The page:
Rules: Pick a core rules set. You can use any game but only the core rules. Then add a single supplement for any game, not necessarily the one you are using.

Setting Inspiration:Pick the core book of your favorite fantasy setting. You may pick any setting but go for the core book/books. If you want Valdemar you get the original Heralds trilogy. For Pern, you get Dragonflight and Dragonquest. For Narnia you would get the four books with the Pevensie children. However, you’re not directly taking the setting but using it as an outlines: geography, character types, magic style, etc. You can also get characters and broad setting plot lines (wars, etc) from here.

Imagery and story types: Use one entire year’s output of your favorite comic company. From these get your imagery to describe fights, plots and motivations for NPCs, and even NPCs outright. Where the fantasy books provided your macro scale outline the comics provide your micro scale inspiration. For me it would probably be either 1977 DC or 1984 DC (I was always more of a DC fan), but you could do some minor or even indie company. The reason I say pick a year at a company over the run of one comic is there is more likely to be a distinct flavor to a given year than to a given comic, especially at the two majors.

For example, imagine your next Microlite20 supplemented with Testament game built using Narina (as above) with the DC 1984 run. Or imagine a Mutant Future game supplemented with Palladium’s After the Bomb that took its broad outline from Farmer’s Dark Is the Sun and the 1971 DC run (which brings in all of Kirby’s Fourth World among other things).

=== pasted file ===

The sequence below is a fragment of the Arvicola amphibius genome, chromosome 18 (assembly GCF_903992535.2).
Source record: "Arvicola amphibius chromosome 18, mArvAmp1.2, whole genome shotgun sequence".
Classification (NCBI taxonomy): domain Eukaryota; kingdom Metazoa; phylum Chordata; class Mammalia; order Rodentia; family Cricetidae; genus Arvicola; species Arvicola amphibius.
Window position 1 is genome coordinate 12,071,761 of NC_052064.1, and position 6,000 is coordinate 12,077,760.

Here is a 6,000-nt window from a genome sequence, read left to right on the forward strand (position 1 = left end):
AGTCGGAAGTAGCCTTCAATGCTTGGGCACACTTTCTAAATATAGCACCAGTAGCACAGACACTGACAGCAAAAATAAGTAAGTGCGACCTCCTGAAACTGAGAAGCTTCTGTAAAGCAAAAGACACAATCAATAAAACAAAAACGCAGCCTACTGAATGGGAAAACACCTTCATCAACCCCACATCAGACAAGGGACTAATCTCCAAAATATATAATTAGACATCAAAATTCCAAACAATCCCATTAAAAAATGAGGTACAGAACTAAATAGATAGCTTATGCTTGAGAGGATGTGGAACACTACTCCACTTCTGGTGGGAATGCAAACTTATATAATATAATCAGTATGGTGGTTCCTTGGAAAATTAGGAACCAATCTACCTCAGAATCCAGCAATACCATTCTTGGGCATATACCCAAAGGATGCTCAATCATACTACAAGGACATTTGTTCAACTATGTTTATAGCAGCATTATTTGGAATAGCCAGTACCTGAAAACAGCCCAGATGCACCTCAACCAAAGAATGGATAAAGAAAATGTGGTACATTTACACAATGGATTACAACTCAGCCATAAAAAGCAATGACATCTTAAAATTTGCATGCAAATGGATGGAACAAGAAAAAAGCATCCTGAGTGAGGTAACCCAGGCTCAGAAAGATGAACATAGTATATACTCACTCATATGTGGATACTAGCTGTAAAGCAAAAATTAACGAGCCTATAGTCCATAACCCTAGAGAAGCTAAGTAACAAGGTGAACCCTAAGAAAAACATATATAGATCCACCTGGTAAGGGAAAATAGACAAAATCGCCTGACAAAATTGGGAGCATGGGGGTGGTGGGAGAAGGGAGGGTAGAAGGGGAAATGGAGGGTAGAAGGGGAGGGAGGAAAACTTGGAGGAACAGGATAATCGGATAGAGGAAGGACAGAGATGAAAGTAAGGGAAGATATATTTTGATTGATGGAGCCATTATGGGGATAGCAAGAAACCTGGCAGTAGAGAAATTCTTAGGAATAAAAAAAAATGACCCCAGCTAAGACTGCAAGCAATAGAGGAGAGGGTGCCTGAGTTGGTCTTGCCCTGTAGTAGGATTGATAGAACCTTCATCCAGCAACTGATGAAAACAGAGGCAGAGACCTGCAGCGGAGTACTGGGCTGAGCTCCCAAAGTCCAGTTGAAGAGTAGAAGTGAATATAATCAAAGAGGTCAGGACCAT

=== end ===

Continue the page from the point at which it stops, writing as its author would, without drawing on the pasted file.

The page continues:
I think Jeff’s proposal was a brilliant idea. I think mine is pretty good, but I’d love to see others of you post formulas that you’ve used or just think would be interesting. Limited pallet is a powerful creative force. A sense of direction is as well.

Mentzer Dungeon: Setting

Last time out I selected a scenario for my Mentzer Dungeon. The next step is to select a setting. We are again provided with a brief list of possible settings but they come with no notes. In fact, while the scenario listing is about half a page the setting section is barely a paragraph. I suspect this foreshadows the coming influence plot would play in TSR modules. The handful general settings listed (and even the book admits there are plenty more) are:

  • Castle or Tower
  • Caves or Cavern